Again all are method defined parameters. That is, these are the values you get when you apply the technique exactly as specified.

Logged

carnation

  • Regular Member
  • ***
  • Mole Snacks: +0/-0
  • Offline Offline
  • Posts: 38
Re: Difference between SS and TSS in water
« Reply #4 on: August 22, 2007, 05:09:35 PM »

The thing is that is there any difference betweet "Total Suspended Solids" and " Suspended Solids" in water
Logged

Mr Peanut

  • Regular Member
  • ***
  • Mole Snacks: +5/-3
  • Offline Offline
  • Posts: 96
Re: Difference between SS and TSS in water
« Reply #5 on: August 23, 2007, 04:06:12 AM »

No, they are the same. But beware, SS is the abbreviation for “settleable” solids.

The EPA regulates test procedures for the analysis of parameters for Clean Water Act compliance in 40 CFR 136. You can find this reference at:

http://a257.g.akamaitech.net/7/257/2422/12feb20041500/edocket.access.gpo.gov/cfr_2004/julqtr/pdf/40cfr136.3.pdf

There is a table starting on page 16.

Look at items 53 – 57. (Note that there is an error in the table. The units for settleable solids should be ml/l)
Logged

carnation

  • Regular Member
  • ***
  • Mole Snacks: +0/-0
  • Offline Offline
  • Posts: 38
Re: Difference between SS and TSS in water
« Reply #6 on: August 23, 2007, 04:35:05 PM »

So, infact there is no difference between Total suspended Solids and Suspended Solids.
It's very kind of you to answer my questions.
Thanks alot
Logged

Mr Peanut

  • Regular Member
  • ***
  • Mole Snacks: +5/-3
  • Offline Offline
  • Posts: 96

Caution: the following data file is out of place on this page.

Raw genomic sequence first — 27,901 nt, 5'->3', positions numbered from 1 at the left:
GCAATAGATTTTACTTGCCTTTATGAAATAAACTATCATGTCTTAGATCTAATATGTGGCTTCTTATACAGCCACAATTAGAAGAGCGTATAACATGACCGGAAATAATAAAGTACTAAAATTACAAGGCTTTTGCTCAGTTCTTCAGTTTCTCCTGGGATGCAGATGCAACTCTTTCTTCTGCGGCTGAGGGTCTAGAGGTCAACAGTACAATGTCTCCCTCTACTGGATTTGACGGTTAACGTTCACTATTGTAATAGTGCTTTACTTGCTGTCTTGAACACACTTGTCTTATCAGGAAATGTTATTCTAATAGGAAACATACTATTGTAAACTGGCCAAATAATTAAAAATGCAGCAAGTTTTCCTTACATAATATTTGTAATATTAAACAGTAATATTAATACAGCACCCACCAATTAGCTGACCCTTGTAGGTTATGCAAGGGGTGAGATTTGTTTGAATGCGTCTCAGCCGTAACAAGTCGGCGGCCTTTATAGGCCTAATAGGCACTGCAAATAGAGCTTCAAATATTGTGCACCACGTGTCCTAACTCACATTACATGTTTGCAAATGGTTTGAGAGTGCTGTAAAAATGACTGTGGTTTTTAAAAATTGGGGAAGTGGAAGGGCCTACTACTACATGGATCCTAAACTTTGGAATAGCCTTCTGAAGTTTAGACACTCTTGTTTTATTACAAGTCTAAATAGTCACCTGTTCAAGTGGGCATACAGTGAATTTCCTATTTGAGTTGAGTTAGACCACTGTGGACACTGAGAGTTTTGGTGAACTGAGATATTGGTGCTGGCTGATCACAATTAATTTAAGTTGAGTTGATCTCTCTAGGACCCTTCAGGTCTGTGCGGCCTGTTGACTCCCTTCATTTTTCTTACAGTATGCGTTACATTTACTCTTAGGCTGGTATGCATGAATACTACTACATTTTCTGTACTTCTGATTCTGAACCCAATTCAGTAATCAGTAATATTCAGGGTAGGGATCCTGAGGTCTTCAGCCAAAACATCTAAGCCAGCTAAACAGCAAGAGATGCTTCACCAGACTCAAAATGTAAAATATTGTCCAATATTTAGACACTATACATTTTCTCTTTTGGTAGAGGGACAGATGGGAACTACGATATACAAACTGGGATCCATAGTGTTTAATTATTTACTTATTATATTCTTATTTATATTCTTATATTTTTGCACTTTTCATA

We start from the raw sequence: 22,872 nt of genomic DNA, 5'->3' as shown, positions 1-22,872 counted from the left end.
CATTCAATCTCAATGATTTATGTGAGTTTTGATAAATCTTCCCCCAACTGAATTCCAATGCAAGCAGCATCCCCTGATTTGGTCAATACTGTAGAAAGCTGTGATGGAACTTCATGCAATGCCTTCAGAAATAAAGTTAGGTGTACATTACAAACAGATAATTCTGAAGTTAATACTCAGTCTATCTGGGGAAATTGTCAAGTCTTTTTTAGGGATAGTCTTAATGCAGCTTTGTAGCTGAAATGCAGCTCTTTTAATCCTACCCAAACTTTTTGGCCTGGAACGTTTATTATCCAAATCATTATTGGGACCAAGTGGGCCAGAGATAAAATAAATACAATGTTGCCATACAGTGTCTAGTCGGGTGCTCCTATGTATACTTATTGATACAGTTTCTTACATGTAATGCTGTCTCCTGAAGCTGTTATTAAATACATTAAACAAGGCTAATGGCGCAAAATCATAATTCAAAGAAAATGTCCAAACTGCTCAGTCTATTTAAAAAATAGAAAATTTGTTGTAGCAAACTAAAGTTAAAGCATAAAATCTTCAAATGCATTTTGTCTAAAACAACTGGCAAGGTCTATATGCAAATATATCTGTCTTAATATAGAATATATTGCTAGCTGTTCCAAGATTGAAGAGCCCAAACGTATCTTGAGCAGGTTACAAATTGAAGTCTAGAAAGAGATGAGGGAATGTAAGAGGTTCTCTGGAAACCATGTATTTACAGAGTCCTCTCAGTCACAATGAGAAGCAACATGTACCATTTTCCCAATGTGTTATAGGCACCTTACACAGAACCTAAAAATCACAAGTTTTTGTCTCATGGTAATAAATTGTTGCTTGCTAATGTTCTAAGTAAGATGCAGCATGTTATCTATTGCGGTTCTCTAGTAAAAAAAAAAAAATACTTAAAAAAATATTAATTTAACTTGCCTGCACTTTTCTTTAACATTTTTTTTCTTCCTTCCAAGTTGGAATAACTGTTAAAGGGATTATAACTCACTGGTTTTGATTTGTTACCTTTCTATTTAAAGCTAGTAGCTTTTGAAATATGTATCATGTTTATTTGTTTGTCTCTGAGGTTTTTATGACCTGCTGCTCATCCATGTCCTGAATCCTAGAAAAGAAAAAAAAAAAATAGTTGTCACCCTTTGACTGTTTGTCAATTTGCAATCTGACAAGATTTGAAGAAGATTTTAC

Re: Difference between SS and TSS in water
« Reply #7 on: August 24, 2007, 10:52:34 AM »

PS: The official parameter name is: “Residue—nonfilterable” or Total Suspended Solids (TSS). No one that I am aware of uses the term suspended solids in any formal communication. This is to avoid the confusion with still another parameter: Total Volatile Suspended Solids.

Use Total Suspended Solids (TSS).
Logged

carnation

  • Regular Member
  • ***
  • Mole Snacks: +0/-0
  • Offline Offline
  • Posts: 38
Re: Difference between SS and TSS in water
« Reply #8 on: August 26, 2007, 05:47:16 PM »

Thanks for your kind reply. from your reply, I knew that the formal term is " Total suspended solids". I know that there are alot of terms involved the Solids. Do you know that when they use"total" before bla bla Solids, when thay are not using that term. And the reason why.
For ex : Total Suspended Solids, Total Solids, Total Dissolved Solid, Total Volatile Solids and Settable Solids (without Total )
Logged

Mr Peanut

  • Regular Member
  • ***
  • Mole Snacks: +5/-3
  • Offline Offline
  • Posts: 96
Re: Difference between SS and TSS in water
« Reply #9 on: August 27, 2007, 05:54:59 AM »

It is the analytical chemist’s objective to be unambiguous to a fault. This is also the regulators preference. If you give units for a result of mg/l, Total Suspended Solids then no one can say “I thought you meant volatile suspended solids” or “diatomaceous suspended solids.”

This precision in language goes beyond solids. For example, Cyanide in water has several flavors including: Total, Dissolved, Suspended, Free, Amenable to Chlorination, Weak Acid Dissociable, and Physiologically Available.

You will also see certain conventions that analytical chemists use to make results more fool-proof. For example, you never see .5 mg/l. it is always 0.5 mg/l. That way the tiny period doesn’t get lost.